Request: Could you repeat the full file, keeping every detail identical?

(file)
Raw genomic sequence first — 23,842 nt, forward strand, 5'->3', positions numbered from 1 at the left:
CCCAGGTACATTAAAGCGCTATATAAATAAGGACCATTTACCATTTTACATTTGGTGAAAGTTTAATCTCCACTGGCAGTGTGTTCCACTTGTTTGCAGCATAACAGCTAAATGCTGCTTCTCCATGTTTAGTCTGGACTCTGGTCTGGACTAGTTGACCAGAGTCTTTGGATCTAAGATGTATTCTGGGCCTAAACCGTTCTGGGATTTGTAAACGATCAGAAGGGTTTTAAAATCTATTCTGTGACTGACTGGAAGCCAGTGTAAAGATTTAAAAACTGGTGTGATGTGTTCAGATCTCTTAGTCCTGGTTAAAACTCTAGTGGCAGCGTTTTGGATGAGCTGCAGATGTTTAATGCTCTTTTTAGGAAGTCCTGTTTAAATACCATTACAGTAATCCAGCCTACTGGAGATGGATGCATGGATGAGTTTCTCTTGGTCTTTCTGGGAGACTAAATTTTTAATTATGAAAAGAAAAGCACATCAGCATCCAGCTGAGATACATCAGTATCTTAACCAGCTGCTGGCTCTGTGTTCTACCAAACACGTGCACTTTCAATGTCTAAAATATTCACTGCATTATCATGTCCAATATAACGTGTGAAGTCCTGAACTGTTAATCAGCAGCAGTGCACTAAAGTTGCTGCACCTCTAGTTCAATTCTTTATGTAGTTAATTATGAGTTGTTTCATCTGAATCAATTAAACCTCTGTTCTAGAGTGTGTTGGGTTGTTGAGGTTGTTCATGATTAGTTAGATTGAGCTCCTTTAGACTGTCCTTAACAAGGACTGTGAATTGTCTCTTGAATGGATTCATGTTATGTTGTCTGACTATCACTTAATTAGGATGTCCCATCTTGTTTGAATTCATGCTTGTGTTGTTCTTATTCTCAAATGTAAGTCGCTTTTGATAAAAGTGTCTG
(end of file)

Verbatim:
Raw genomic sequence first — 23,842 nt, forward strand, 5'->3', positions numbered from 1 at the left:
CCCAGGTACATTAAAGCGCTATATAAATAAGGACCATTTACCATTTTACATTTGGTGAAAGTTTAATCTCCACTGGCAGTGTGTTCCACTTGTTTGCAGCATAACAGCTAAATGCTGCTTCTCCATGTTTAGTCTGGACTCTGGTCTGGACTAGTTGACCAGAGTCTTTGGATCTAAGATGTATTCTGGGCCTAAACCGTTCTGGGATTTGTAAACGATCAGAAGGGTTTTAAAATCTATTCTGTGACTGACTGGAAGCCAGTGTAAAGATTTAAAAACTGGTGTGATGTGTTCAGATCTCTTAGTCCTGGTTAAAACTCTAGTGGCAGCGTTTTGGATGAGCTGCAGATGTTTAATGCTCTTTTTAGGAAGTCCTGTTTAAATACCATTACAGTAATCCAGCCTACTGGAGATGGATGCATGGATGAGTTTCTCTTGGTCTTTCTGGGAGACTAAATTTTTAATTATGAAAAGAAAAGCACATCAGCATCCAGCTGAGATACATCAGTATCTTAACCAGCTGCTGGCTCTGTGTTCTACCAAACACGTGCACTTTCAATGTCTAAAATATTCACTGCATTATCATGTCCAATATAACGTGTGAAGTCCTGAACTGTTAATCAGCAGCAGTGCACTAAAGTTGCTGCACCTCTAGTTCAATTCTTTATGTAGTTAATTATGAGTTGTTTCATCTGAATCAATTAAACCTCTGTTCTAGAGTGTGTTGGGTTGTTGAGGTTGTTCATGATTAGTTAGATTGAGCTCCTTTAGACTGTCCTTAACAAGGACTGTGAATTGTCTCTTGAATGGATTCATGTTATGTTGTCTGACTATCACTTAATTAGGATGTCCCATCTTGTTTGAATTCATGCTTGTGTTGTTCTTATTCTCAAATGTAAGTCGCTTTTGATAAAAGTGTCTG